Georgia Lt. Gov Geoff Duncan (R) told CNN on Wednesday that he didn’t cast a ballot for GOP candidate Herschel Walker in the state’s Senate runoff election.
“I showed up to vote this morning,” Duncan said. “I was one of those folks who got in line and spent about an hour waiting, and it was the most disappointing ballot I’ve ever stared at in my entire life since I started voting.”
As a Republican, Duncan wasn’t planning to vote for Democratic Sen. Raphael Warnock. But he also “couldn’t find anything that made sense for me to put my vote behind” Walker, he said.
“I walked out of that ballot box showing up to vote but not voting for either one of them,” he went on.
Duncan has previously expressed reservations about Walker, particularly regarding the candidate’s association with Donald Trump, and wrote an op-ed after the general election in November asking him to denounce the former president. While Trump hasn’t appeared in the state to campaign on Walker’s behalf during the runoff stage of the race, he did endorse Walker in the GOP primary, and appeared with him on the campaign trail in Georgia earlier this year.
Trump has continued online fundraising for Walker during the runoff, and proposed the idea of doing a tele-rally for him in the final days of the race.
The most recent controversy surrounding Walker involves questions over whether or not he’s a legitimate resident of Georgia. A CNN KFile report from last week shows a video of Walker saying he lives out of state during a campaign rally in January.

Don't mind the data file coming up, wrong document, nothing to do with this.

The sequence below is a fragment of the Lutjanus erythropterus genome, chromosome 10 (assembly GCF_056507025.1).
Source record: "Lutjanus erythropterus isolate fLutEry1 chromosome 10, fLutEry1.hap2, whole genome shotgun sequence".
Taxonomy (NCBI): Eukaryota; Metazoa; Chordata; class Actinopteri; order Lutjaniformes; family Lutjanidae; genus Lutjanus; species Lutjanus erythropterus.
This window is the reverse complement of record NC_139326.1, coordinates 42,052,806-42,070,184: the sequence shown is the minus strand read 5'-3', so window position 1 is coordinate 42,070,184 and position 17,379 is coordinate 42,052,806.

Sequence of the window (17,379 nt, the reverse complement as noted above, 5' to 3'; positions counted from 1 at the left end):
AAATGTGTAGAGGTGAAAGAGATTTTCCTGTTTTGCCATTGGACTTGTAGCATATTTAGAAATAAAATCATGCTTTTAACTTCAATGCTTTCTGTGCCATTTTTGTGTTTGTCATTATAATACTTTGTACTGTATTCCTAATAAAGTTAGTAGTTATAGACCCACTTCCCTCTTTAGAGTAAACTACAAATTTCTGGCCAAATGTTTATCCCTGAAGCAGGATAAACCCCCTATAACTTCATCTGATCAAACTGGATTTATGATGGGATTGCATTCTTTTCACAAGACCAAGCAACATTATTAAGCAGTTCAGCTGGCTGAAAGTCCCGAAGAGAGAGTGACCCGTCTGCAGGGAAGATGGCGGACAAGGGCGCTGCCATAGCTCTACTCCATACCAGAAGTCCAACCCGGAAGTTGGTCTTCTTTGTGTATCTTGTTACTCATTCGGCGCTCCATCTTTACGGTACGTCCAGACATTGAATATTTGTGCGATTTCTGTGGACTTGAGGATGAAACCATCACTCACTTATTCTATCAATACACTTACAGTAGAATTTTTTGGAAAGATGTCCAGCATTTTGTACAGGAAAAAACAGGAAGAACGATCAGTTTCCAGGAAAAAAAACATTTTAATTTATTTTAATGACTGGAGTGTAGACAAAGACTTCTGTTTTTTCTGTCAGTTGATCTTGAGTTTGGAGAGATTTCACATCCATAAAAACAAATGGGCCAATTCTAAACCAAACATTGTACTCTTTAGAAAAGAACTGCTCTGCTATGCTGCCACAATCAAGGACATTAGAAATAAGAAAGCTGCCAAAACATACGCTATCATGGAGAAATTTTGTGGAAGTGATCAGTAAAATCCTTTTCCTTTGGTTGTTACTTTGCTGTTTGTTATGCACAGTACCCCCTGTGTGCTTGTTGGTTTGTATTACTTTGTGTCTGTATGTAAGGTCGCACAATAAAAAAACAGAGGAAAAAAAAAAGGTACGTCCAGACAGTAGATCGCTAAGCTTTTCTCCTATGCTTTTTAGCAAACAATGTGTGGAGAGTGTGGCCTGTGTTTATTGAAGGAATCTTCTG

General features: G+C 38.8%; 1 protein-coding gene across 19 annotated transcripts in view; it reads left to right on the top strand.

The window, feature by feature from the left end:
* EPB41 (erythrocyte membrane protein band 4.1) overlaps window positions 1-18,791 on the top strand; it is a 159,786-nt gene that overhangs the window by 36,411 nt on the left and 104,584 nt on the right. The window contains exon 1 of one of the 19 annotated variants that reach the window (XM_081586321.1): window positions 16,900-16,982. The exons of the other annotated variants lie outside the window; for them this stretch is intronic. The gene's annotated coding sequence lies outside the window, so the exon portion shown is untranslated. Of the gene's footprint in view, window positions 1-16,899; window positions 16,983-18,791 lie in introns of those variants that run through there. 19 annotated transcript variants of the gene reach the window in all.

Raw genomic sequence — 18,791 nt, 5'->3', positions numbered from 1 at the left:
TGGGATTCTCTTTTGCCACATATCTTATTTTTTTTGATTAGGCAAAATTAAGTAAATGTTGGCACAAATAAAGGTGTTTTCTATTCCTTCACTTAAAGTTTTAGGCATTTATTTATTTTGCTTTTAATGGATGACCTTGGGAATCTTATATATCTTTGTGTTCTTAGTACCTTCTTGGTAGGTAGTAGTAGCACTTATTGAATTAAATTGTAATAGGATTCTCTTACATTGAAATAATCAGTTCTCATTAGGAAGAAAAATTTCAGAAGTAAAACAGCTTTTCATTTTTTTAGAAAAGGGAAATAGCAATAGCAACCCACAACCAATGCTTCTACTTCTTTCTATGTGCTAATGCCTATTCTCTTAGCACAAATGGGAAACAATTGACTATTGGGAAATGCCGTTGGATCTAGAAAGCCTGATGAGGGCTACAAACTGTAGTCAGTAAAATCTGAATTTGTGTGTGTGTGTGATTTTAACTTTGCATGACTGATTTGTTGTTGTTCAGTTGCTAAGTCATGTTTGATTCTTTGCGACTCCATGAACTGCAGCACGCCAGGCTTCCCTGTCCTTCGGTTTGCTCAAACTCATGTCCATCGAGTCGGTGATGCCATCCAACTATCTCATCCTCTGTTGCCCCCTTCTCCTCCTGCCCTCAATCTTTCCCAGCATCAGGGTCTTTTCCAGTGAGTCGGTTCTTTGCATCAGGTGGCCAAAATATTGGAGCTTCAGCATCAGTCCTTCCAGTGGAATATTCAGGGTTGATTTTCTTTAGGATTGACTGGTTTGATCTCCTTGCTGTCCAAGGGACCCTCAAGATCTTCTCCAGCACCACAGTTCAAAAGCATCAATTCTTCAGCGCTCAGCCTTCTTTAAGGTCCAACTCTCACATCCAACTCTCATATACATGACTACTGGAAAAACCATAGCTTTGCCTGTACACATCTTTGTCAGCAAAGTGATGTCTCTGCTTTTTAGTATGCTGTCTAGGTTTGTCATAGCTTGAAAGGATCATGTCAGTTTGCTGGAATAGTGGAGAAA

In the video, Walker says he is qualified to discuss the issue of immigration because “I live in Texas.” The video also shows Walker saying that he made the decision to run for the Georgia Senate seat against Warnock “as I was sitting in my home in Texas.”
Walker has also listed a house in Texas as his primary residence in tax forms and claimed a homestead exemption on that property. While some legal experts don’t believe the issue of Walker’s residency will jeopardize his candidacy from a legal standpoint, the controversy could still play a big role in the final days of the runoff election, which concludes on Tuesday.
One Georgia resident, Ann Gregory Roberts, has filed a legal complaint over Walker’s tax exemption for his home in Texas, saying that “it appears that Walker was not a resident of Georgia for voting purposes when he registered to vote and voted,” an action that she believes should make him ineligible to run for office.
Investigators should “promptly investigate Walker,” the complaint from Roberts concludes.